Veteran - Edwardian - Vintage, March 1986
Motoring As It Was – A Look Back to the Roads of the 1920s
(Continued from the January issue)
In the summer of 1924 Owen John, whose “diary” we are following, had taken a holiday in France, to what he called ”Brandyland”, by which he meant to the Cognac country, using a Wolseley 14 tourer with those balloon tyres about which up to then he had been unconvinced. But after a completely troublefree and punctureproof holiday tour of 1,200 miles he found the car very much to his liking and that these big Dunlops smoothed out not only pot-holes but French level-crossings very effectively. He found this Wolseley a delightful car to drive. It was presumably the side-valve job that was soon to have a monobloc engine instead of one with paired cylinder blocks and he restyled the 16/35 hp and the only faults mentioned were that it could do with improved brakes, these having to be adjusted during the tour, and that on wet mornings the magneto’s rocker-spindle had to be eased, which is something we do not have to do on our modern cars.
Otherwise, O.J. did not have to use a tool or the pump or pressure, gauge in all those 1,200 miles. Mark you, having now done well over 10,000 miles in a Ford Sierra XR 4X4 with no bother of any sort, I suppose we must regard troublefree as a relative term! What is perhaps more interesting is how inexpensive holidays on the Continent were in those days. Having travelled down by the “dull”, straight, ugly road through Dreux, Evreux, Chartres, Tours (where the previous year Segrave had won the French GP for Britain and Sunbeam), Poitiers and almost to Angouterne, turning off this badly surfaced highway with dreary country flanking it (relieved only by the fine cathedrals in almost every town) due west at the little town of Ruffec, where there were “motor-signs and petrol-pumps and apparently nothing else”
The travellers than entered what O.J. called a land of oxen and vineyards, and which in 1924 was pretty unknown country to tourists — but is it, any more? Cognac itself was regarded as elegant but somewhat dull, so the O.J. party drove on to stop the night at Saintes. This is where the cost-comparison comes in, because four people were charged a total of less than £1, or actually 11 francs less than the equivalent.
The bathing centre in those days was Royan, with its five beaches and Casino, and a funny little tram-train running along the esplanade. O.J. observed that the ladies “wore their summer dresses and very fragile some of them seemed to be and that there was a lack of dignity about the men’s garb,” from which it might seem that the gentleman from Berkshire was not amused . .. In fact, he preferred Les Sables, but can anyone tell me whether the bathing at Royan is as good as it was over 40 years ago? The Wolseley went on to Marennes, where the oysters were cheap, and on to Le Chapus, where it was put in a shed while the party explored by ship.
At Rochefort they used the high transporter, reminding them of the one at Runcorn, and that night stayed at Chatelaillon, where the bathing was safe and the Casino sufficiently high-class for stockings to be en regle at balls. In those far-off times La Rochelle and St Nazaire were “quiet, deserted and lovely” but O.J. said they were beginning to be discovered and one day would be noisier — how is it, in 1986. I wonder? In 1924 M Clernenceau was entertaining a house party in his villa looking down on the sea from the woods… On the homeward journey the Wolseley had to take to the pontoon at Nantes, the bridge over the Loire being down, O.J. noting with some apprehension that the pontoon-skippers were all wearing cork Iifebelts… One more example of hotel charges then prevailing will suffice — the Hotel de l’Ouest at Laval charged the party of four the equal of 23 6d (117 1/2p) for a night’s stay with dinner wine, and breakfast — which some economist of a travel-agent might well translate into 1986 terms.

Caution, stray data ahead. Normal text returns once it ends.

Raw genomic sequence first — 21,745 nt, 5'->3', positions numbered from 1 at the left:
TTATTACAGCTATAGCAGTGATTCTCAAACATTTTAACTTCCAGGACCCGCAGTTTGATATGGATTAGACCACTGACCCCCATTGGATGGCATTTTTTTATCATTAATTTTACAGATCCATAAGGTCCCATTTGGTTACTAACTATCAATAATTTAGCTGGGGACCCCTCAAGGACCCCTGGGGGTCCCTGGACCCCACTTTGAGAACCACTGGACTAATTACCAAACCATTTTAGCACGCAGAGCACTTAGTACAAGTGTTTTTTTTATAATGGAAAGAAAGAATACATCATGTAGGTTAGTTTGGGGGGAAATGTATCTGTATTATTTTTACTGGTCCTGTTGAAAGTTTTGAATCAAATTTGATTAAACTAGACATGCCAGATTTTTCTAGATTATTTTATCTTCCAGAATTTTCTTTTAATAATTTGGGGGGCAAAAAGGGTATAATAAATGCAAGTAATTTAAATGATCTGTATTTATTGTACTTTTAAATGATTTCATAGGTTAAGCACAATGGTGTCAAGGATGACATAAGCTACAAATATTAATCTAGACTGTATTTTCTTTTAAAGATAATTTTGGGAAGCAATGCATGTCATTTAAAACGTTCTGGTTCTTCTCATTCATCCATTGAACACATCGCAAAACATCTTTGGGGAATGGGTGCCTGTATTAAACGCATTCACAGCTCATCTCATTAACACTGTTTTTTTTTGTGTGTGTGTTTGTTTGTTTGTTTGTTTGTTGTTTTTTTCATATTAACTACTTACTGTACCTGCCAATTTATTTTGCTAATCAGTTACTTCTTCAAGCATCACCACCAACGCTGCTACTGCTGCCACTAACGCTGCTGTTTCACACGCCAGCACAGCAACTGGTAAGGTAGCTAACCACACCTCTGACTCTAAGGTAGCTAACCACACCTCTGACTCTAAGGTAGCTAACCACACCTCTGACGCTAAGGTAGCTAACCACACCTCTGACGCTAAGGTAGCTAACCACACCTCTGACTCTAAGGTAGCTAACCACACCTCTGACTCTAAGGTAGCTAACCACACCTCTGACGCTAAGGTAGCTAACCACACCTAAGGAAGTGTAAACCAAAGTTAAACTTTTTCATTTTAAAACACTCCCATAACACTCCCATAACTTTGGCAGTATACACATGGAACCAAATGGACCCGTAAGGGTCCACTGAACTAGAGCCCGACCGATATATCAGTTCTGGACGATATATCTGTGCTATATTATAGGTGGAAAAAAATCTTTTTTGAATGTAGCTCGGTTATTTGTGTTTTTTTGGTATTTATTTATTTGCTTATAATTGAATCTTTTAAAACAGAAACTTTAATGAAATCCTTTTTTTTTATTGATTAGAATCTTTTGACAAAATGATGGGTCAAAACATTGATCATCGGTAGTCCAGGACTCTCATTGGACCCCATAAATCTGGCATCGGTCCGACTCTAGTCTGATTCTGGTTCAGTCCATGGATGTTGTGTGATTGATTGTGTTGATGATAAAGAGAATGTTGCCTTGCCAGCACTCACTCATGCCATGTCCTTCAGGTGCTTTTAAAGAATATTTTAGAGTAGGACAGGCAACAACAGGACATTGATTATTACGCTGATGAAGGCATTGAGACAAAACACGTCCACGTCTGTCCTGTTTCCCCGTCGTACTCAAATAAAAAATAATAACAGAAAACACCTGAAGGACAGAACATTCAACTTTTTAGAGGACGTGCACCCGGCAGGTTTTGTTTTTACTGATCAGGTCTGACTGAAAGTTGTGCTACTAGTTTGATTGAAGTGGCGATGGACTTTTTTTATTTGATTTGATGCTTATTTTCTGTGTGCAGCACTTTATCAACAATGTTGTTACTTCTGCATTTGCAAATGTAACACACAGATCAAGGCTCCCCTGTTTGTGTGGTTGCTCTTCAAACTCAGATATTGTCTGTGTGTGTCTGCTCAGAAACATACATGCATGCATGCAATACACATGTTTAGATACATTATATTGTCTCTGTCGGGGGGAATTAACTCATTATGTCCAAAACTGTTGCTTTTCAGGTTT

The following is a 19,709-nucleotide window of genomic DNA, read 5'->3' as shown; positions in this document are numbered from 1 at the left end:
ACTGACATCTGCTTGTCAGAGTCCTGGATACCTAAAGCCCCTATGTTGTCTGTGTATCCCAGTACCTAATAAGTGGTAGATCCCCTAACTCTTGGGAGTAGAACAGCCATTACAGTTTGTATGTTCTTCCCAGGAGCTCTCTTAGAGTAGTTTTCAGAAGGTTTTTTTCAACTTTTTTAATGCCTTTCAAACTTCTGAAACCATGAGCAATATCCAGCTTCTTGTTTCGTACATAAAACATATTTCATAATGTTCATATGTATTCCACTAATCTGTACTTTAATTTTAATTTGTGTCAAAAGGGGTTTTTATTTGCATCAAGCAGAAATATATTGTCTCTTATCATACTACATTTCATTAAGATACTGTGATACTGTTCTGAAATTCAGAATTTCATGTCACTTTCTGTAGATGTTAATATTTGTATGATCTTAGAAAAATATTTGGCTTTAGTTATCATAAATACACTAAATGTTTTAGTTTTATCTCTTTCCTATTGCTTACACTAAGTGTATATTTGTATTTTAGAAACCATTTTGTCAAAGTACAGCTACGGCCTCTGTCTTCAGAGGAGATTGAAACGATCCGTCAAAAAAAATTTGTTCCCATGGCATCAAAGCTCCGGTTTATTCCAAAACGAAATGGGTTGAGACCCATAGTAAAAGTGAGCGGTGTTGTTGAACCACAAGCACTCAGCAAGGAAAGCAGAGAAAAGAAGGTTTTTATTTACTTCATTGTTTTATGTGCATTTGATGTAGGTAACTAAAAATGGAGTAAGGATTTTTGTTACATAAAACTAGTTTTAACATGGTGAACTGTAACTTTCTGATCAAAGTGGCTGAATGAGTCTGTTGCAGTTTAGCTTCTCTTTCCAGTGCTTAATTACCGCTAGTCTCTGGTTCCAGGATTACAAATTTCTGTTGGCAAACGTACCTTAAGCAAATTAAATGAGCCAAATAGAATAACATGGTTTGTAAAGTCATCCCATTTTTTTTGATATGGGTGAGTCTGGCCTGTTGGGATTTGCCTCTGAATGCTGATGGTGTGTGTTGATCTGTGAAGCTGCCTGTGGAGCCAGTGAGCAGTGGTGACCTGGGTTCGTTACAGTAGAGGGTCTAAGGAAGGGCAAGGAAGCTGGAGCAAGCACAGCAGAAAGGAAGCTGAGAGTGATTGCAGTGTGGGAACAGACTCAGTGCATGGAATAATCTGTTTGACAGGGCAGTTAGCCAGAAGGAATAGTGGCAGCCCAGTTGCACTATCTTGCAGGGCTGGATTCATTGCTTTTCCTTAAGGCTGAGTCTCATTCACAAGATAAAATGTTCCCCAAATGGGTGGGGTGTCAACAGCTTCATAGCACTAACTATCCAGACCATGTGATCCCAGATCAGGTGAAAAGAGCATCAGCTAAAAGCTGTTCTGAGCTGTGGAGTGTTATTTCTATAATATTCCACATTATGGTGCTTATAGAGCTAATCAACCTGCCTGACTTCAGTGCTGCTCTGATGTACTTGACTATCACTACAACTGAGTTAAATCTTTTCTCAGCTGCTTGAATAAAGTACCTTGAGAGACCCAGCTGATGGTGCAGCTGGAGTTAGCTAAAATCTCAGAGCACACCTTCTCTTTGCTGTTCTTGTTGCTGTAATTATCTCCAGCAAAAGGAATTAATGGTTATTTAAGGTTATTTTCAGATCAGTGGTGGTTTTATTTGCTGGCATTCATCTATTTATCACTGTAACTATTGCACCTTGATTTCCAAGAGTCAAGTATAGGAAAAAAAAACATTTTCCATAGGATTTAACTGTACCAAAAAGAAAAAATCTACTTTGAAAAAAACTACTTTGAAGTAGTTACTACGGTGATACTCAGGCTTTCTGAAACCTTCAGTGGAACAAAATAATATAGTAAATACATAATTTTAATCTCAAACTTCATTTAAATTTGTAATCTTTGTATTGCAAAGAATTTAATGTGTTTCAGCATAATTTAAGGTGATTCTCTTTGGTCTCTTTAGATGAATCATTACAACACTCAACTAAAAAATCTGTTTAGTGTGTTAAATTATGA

The Wolseley went on without incident and the thing ends on a topical note, for O.J. wrote: “…I wish they would hurry up with that Channel Tunnel — the sea is about the only thing that Dunlop balloon tyres and the AA cannot make smooth.”
Incidentally, the Wolseley seems to have had only rear-wheel brakes, and those quarter-elliptic front springs and straight I-section front axle-beam of its kind and for 1925 the brake drums were stiffened up and the brake compensating-gear deleted so perhaps O.Js remarks bore fruit — the tourer cost £435 at the 1924 Show, but front brakes were extra, as were the low-pressure tyres.
O.J. returned at about the time motoring folk were flocking to Olympia but he was determined to eschew the Show and concentrated instead on a rather feeble discourse on the evolution of the carriage drive. Until the coming of the car, he said, these were drives for carriages and horses from the road to the front door of the house and occasionally round to the stables, and whether the house be Victorian or Tudor the odds were that this was how the approach to the house was arranged; it is so where I now abide with a mounting-block or what remains of one, by the front garden gate. O.J. had an odd theory that in the horse-age the action of hoofs distributed the wear on the drive surface so that it remained as originally laid, whereas cars destroy the drive surface. Also, thought old O.J.. as horses went comparatively slowly it was necesssary to have a drive wide enough for one carriage to overtake another, and wide gravel sweeps before the house where carriages could turn — this latter for some reason I cannot fathorn, O.J. thought “a monstrosity”.